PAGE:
Author: Put Me In The Story
Release Date: Available Now
In a galaxy far, far away, everyone must decide where their true allegiance lies.
We all imagine ourselves as the hero of our favorite stories, and with Put Me In The Story, you (or the person you gift this to) can become the star character.
When you order a book from Put Me In The Story, as a gift or for yourself like I did, you upload a photo of the recipient and include personal information like their name and a message (I chose “Fortune favors the bold.”). By doing this, you get immersed in the universe and it helps you feel as if you’re being asked the questions by these classic characters. It’s done to great effect!
The book itself is meant to help you on your path. First Yoda, Anakin Skywalker, Mace Windu, Luke Skywalker and Princess Leia ask questions to guide you and help you become a Jedi Master. Remember, a Jedi can feel the Force flowing through him. Then the dark side of the Force will try to sway you – flip the book over and meet General Grievous, Darth Vader, Count Dooku, Darth Maul and Darth Sidious. Each side reveals your rank among the Jedi and Sith with a personalized certificate and poster with your picture, which is uploaded at checkout!
It’s a fun twist on the “Choose Your Adventure” style of books, and one that is definitely a memorable keepsake, especially as The Force Awakens release looms ever closer.
While the age range for the books is from 4-10, as a grown woman nearing 30, it’s just as enjoyable to read up on how my personality aligns with the Force. Plus, it’s always cool to learn more about your favorite characters. Now, I just need to hope I don’t let Princess Leia down!
Gollancz, an imprint of the Orion Publishing Group with Liber Primus Games, the indie developer and creator of gamebook series Narborion Saga, today releases a new trailer and art assets of their new joint project – an addictive adventure gamebook based on the world-class novelist and Crysis 2 and Syndicate writer Richard Morgan’s book trilogy A Land Fit for Heroes, who so graciously sat down for an interview with us earlier this month.
Based on Richard Morgan’s trilogy of dark fantasy novels, The Steel Remains, The Cold Commands and The Dark Defiles – A Land Fit For Heroes is the new multiplayer interactive gamebook experience telling the story of three unlikely heroes with three interlocking storylines. In keeping with the gamebook adventure format, the reader decides upon their fates as they proceed through the narrative.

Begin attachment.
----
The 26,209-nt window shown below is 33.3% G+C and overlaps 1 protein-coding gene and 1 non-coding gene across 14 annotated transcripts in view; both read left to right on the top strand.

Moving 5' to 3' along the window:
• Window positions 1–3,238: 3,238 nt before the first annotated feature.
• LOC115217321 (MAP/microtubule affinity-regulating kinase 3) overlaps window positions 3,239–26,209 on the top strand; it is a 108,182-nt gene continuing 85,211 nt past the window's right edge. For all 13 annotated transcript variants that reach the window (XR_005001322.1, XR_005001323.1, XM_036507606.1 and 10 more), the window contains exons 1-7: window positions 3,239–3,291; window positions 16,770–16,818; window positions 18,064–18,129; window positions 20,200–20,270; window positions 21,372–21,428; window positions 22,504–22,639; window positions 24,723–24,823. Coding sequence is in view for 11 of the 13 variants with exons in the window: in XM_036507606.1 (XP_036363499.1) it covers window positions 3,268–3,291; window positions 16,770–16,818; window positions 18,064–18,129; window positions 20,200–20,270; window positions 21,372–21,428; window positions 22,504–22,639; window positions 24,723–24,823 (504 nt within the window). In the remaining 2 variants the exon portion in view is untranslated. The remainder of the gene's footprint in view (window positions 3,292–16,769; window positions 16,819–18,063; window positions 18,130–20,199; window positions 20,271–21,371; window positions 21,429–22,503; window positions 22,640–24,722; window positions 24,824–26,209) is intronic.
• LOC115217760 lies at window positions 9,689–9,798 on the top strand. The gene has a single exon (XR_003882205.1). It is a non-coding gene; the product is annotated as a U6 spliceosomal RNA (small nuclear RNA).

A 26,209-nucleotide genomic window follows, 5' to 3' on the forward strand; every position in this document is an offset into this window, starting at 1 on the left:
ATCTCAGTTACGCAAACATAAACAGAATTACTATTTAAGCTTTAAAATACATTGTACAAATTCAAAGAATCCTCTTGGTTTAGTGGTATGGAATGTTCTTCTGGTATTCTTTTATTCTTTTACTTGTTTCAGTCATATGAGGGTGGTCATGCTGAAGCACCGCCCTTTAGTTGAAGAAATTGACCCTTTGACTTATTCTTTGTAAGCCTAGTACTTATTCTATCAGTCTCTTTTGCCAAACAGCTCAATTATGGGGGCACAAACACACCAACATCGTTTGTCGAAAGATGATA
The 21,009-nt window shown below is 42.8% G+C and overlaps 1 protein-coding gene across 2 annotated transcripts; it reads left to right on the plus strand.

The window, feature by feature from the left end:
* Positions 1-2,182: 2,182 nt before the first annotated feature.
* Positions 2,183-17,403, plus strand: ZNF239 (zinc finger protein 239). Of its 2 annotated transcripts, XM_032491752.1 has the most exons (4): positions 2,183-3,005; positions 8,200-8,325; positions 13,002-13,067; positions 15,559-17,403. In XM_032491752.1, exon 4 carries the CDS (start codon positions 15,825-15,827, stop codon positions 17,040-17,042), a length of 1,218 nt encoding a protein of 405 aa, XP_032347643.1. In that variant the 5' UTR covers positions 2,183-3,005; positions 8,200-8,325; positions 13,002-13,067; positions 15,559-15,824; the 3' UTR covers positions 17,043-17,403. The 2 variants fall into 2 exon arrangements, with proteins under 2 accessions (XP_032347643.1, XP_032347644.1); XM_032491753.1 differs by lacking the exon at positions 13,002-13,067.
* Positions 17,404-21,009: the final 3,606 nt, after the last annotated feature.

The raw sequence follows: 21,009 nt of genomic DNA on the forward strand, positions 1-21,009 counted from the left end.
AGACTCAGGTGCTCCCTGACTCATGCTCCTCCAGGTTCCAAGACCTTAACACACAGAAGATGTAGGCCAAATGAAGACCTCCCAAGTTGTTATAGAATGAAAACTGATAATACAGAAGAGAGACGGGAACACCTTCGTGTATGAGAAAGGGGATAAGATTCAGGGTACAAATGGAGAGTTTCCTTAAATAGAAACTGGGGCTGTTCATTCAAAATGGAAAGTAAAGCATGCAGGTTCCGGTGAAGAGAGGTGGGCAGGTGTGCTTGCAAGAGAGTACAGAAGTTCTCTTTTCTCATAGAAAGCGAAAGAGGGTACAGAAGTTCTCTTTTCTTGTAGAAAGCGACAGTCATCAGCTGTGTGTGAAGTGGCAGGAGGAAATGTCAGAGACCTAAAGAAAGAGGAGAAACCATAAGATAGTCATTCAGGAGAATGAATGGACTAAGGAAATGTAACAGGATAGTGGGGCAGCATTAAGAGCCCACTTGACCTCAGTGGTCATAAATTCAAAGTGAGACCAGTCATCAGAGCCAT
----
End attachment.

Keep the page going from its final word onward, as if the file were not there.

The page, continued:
In the first of its kind, bestselling author Richard Morgan brings his dark and violent trilogy of novels to life as a three-player gamebook set in the world of A Land Fit For Heroes with the first book in the trilogy delving into the traumatic and tortured lives of the book’s protagonists.
A Land Fit For Heroes will be one of the first gamebooks of its kind to allow players to choose the sexual orientation of their character, which mirrors the diversity of Richard Morgan’s book trilogy characters. The gamebooks also aims to retain the graphically violent nature of combat and adult themes from the novels.
This morbid fantasy title is coming to the Google Play Store for Android devices, App Store for iPhone, iPad, iTouch and Amazon for Kindle Fire at the end of October. The title will also be launching on Steam for Windows PC in December.
Taking place after Return of the Jedi, Chuck Wendig’s Star Wars: Aftermath tells the story of a group of people dealing with the transition between the downfall of the Empire and the rise of the New Republic. This comes after a move by Disney/Lucasfilm to put aside the previously published canon, that was established through comics and other novels, and start clean with the Clone Wars series and the films. With a clean slate and a movie release approaching in December, fans are eager to rediscover the Star Wars universe with Aftermath.